Elections to the Duma will be held on December 2, after which the political parties will nominate their candidates for president. That election will be March 2, with the new president taking office May 7. Less than six months before the election Vladimir Putin stands astride Russian politics like a colossus, with polls showing an approval rate as high as 80 percent.

Videos have been released showing Mr. Putin in campaign mode, a vigorous 55, horseback riding and fishing. For months he has been taking step after step to appeal to the majority of Russians who yearn for a return to the great power status their country lost when the Soviet Union collapsed. He is taking advantage of the booming global market for energy, renationalizing the oil and gas industry and using the proceeds to rebuild Russia’s military.

For years, Russia has been developing the Topol-M mobile ballistic missile, the Bulava submarine-launched ballistic missile, a new multiple-warhead missile, a new evading warhead, the S-400 missile interceptor, fifth-generation fighter planes and four new missile-firing submarines. Progress was slow and funds scarce, but the recent surge in oil and gas wealth has made it possible to expand and accelerate these programs.

Now Mr. Putin is using his improving military to throw his weight around, confronting countries from Georgia to Norway. He has resumed long-range nuclear bomber flights, opposes missile defenses in Europe, claims the North Pole for Russia and suspends cooperation under the Conventional Forces in Europe (CFE) treaty. He also sells air defense missiles to Syria and nuclear technology to Iran, suspends gas and oil shipments to pressure other countries, and threatens both to withdraw from the Intermediate Nuclear forces (INF) treaty and to target NATO countries by basing missiles in Russia’s Kaliningrad enclave.

Instead of joining Europe and America against the threat of militant Islam, Mr. Putin has joined with China, Iran and other authoritarian regimes against the West. All this appears to be fine with most Russians. A poll by the Yuri-Levada Institute found that 68 percent of Russians said their top priority was security. Democracy was hardly mentioned. Other results showed that 75 percent consider Russia a Eurasian state, while only 10 percent see themselves part of the West.

Mr. Putin could decide to emulate his friend, Venezuela’s President Hugo Chavez, and make himself president for life. Amending the Russian constitution requires large majorities in both the Federation Council and Duma, which he probably could get from those rubber-stamp bodies, but it would require compomises he may not want to make. Instead, he probably will handpick a temporary successor.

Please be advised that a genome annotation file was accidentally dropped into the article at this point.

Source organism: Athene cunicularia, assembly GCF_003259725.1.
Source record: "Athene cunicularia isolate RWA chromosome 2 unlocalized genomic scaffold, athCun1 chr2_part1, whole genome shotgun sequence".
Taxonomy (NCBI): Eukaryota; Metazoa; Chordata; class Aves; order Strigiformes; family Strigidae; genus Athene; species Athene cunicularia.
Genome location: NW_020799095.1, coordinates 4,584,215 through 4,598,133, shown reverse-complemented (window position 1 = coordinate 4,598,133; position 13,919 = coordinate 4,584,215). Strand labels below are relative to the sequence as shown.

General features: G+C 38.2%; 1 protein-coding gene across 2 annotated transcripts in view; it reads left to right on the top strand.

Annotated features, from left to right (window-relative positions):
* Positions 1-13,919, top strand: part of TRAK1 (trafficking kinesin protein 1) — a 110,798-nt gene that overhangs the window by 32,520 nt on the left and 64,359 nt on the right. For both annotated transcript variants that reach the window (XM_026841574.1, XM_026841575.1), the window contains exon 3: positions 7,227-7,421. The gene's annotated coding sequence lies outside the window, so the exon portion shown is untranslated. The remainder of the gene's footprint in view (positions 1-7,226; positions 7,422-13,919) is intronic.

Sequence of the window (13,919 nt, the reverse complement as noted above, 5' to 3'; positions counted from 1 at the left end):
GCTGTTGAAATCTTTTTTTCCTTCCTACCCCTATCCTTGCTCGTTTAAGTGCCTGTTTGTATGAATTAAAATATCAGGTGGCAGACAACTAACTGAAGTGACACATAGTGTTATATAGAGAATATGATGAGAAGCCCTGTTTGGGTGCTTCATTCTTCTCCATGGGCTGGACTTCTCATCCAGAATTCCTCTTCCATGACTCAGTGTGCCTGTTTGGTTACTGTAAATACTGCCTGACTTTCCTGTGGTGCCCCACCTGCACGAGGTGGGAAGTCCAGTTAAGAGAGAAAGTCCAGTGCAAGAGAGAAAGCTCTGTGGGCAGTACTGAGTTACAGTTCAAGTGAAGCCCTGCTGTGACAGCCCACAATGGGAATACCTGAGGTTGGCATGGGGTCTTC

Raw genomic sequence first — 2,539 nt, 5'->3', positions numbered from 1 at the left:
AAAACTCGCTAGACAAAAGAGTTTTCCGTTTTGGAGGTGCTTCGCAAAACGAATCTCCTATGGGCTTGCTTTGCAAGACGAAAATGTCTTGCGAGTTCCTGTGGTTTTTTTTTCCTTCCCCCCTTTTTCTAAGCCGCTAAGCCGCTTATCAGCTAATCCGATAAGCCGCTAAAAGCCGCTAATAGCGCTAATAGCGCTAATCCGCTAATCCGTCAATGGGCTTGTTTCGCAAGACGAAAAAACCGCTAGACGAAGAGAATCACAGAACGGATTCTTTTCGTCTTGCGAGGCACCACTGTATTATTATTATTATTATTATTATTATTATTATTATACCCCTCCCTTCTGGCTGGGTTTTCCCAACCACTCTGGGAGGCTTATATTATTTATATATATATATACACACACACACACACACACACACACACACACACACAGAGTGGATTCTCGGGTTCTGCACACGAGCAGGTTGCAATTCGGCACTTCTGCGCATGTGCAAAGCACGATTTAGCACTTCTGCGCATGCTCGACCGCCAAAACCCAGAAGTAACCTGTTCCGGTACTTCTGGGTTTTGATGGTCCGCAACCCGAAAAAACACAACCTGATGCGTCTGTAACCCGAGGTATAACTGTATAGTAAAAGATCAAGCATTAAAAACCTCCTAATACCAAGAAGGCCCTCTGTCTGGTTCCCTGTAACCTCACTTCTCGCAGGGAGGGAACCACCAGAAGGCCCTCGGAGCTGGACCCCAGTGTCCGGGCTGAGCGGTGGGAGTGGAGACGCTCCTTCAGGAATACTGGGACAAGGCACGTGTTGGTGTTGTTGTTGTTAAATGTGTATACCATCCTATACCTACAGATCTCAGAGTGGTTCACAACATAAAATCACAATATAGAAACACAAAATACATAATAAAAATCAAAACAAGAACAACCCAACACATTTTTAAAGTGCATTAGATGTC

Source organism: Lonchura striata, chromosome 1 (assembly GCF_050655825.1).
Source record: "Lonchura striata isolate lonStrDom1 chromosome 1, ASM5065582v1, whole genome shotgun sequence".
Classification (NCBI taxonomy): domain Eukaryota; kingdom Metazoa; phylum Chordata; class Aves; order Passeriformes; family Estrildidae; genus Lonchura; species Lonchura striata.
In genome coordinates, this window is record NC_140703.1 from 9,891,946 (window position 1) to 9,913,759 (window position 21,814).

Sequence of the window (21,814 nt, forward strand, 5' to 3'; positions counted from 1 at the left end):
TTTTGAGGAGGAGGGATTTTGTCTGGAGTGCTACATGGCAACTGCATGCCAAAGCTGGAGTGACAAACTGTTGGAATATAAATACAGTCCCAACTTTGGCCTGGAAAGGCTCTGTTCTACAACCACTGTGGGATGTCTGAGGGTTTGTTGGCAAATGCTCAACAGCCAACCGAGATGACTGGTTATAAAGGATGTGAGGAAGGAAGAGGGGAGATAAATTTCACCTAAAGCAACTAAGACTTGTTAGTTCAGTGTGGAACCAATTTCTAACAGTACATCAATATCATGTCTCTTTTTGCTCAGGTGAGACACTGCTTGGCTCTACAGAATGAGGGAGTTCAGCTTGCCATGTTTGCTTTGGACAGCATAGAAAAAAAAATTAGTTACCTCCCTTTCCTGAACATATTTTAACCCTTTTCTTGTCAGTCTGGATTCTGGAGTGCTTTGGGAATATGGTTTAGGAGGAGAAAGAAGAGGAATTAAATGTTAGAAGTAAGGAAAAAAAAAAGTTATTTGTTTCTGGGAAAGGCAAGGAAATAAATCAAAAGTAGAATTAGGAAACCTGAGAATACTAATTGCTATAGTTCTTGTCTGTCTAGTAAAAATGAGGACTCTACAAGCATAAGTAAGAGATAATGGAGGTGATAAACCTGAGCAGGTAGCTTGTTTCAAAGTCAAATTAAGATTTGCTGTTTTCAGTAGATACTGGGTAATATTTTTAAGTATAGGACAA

Until a few weeks ago, First Deputy Prime Minister Sergei Ivanov, a former KGB officer and recent defense minister, was considered the most likely choice. But he could be a strong leader and Mr. Putin may prefer to name a more subservient caretaker for one term. That could explain why he recently chose Viktor Zubkov, a loyal 66-year old nonentity, to be prime minister. Mr. Zubkov may also be Mr. Putin’s choice to keep the president’s seat warm until he can legally return to that office in 2012.

The bluster from Moscow could be just a run-up to the elections, to show voters President Putin takes a hard line toward foreign powers he claims are encroaching on Russia’s borders. This xenophobic anti-West foreign policy seems very popular in Russia. It may also reflect a resurgence of Cold War thinking by Mr. Putin and his ex-KGB colleagues, who spent decades confronting the West.

Whether we are in for a brief pre-election spell of Russian aggressiveness or a long-term struggle with a new anti-Western axis led by Moscow and Beijing remains to be seen. We will have a better idea next spring, when Russia chooses its next president.

James Hackett is a former national security official who now lives and writes in Carlsbad, Calif.  He is a frequent contributor to the Washington Times and other national journals and newspapers.

Related:

The Problem of Putin

Putin Digs In

Cold War Redux?

Iranian President Mahmoud Ahmadinejad: Big Disappointment

September 24, 2007

By John E. Carey
Peace and Freedom
September 25, 2007

There are no gays in Iran, the International Atomic Energy Agency says Iran’s nuclear program is for peaceful purposes, and the Holocaust never happened.

Iranian President Mahmoud Ahmadinejad might actually believe these false claims but almost nobody else does.

Ahmadinejad doubts the official U.S. version of 9/11. He sounds like someone who thought Harry Potter and Peter Pan were real.

Yet he wanted to visit “Ground Zero.”  If the spot marks no actual place of historic import: why visit?